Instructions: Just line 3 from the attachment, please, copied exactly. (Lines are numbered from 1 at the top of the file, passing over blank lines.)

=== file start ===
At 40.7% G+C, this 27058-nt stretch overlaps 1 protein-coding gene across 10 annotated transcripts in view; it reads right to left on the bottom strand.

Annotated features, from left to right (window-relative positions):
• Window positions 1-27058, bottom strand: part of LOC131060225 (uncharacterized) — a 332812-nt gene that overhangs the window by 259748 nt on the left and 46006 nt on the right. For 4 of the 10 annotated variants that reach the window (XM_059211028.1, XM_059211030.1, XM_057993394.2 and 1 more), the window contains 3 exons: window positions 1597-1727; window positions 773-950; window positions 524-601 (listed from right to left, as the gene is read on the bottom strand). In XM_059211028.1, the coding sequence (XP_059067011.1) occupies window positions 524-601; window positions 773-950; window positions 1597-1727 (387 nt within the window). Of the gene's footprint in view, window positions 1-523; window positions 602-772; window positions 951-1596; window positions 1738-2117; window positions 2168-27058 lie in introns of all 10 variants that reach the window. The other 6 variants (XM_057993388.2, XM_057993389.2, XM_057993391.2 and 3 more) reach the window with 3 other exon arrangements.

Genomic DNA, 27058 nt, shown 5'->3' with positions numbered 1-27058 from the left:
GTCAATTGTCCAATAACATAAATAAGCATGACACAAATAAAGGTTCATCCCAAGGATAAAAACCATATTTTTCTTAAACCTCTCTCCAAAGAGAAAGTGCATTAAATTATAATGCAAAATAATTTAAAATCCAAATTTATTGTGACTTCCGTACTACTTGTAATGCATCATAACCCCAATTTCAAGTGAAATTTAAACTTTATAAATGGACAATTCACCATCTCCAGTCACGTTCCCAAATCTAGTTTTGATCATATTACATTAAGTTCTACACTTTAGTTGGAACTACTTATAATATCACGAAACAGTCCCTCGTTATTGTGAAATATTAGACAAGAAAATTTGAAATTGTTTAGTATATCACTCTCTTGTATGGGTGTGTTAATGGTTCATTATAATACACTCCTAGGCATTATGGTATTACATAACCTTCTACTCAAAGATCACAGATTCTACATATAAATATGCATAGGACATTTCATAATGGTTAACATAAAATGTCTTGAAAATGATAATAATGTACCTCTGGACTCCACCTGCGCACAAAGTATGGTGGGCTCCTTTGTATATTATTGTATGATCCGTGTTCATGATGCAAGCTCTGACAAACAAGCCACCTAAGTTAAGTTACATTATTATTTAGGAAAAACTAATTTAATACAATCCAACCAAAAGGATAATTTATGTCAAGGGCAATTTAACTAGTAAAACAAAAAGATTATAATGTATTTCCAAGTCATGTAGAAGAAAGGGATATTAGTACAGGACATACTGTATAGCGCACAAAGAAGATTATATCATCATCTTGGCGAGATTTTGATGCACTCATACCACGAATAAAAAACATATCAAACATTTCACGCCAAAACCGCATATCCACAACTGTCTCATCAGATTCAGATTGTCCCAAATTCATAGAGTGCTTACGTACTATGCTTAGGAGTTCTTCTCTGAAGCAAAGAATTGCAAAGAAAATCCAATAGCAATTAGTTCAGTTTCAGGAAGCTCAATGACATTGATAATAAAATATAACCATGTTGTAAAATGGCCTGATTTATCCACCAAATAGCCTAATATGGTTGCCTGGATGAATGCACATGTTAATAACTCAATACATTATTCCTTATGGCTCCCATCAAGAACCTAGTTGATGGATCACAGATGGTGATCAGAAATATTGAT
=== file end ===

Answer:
• Window positions 1-27058, bottom strand: part of LOC131060225 (uncharacterized) — a 332812-nt gene that overhangs the window by 259748 nt on the left and 46006 nt on the right. For 4 of the 10 annotated variants that reach the window (XM_059211028.1, XM_059211030.1, XM_057993394.2 and 1 more), the window contains 3 exons: window positions 1597-1727; window positions 773-950; window positions 524-601 (listed from right to left, as the gene is read on the bottom strand). In XM_059211028.1, the coding sequence (XP_059067011.1) occupies window positions 524-601; window positions 773-950; window positions 1597-1727 (387 nt within the window). Of the gene's footprint in view, window positions 1-523; window positions 602-772; window positions 951-1596; window positions 1738-2117; window positions 2168-27058 lie in introns of all 10 variants that reach the window. The other 6 variants (XM_057993388.2, XM_057993389.2, XM_057993391.2 and 3 more) reach the window with 3 other exon arrangements.